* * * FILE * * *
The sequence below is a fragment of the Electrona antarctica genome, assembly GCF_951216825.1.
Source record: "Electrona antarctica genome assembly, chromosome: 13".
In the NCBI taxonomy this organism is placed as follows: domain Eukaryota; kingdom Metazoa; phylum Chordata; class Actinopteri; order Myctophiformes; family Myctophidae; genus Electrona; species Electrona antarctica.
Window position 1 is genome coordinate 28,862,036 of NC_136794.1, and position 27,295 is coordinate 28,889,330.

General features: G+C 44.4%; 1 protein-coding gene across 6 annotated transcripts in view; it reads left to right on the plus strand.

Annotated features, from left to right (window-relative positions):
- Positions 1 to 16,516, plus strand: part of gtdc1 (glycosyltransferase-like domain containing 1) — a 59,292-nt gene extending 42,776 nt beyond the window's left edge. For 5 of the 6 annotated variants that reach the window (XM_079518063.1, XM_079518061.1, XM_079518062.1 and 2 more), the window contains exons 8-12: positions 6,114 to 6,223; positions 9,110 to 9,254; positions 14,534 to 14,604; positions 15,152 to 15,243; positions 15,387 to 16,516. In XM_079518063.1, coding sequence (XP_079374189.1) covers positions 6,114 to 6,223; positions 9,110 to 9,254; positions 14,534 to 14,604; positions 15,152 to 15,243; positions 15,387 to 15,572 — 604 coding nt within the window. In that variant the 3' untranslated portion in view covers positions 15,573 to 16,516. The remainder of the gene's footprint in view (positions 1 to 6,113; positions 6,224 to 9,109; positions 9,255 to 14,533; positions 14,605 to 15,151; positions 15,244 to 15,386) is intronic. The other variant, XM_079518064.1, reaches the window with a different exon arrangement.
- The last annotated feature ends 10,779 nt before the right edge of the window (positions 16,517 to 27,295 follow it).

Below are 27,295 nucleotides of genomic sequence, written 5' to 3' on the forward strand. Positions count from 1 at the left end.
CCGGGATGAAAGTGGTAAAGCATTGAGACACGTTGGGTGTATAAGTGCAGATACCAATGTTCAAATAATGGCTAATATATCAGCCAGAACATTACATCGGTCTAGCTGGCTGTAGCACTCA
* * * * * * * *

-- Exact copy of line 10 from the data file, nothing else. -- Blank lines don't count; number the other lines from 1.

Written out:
CCGGGATGAAAGTGGTAAAGCATTGAGACACGTTGGGTGTATAAGTGCAGATACCAATGTTCAAATAATGGCTAATATATCAGCCAGAACATTACATCGGTCTAGCTGGCTGTAGCACTCA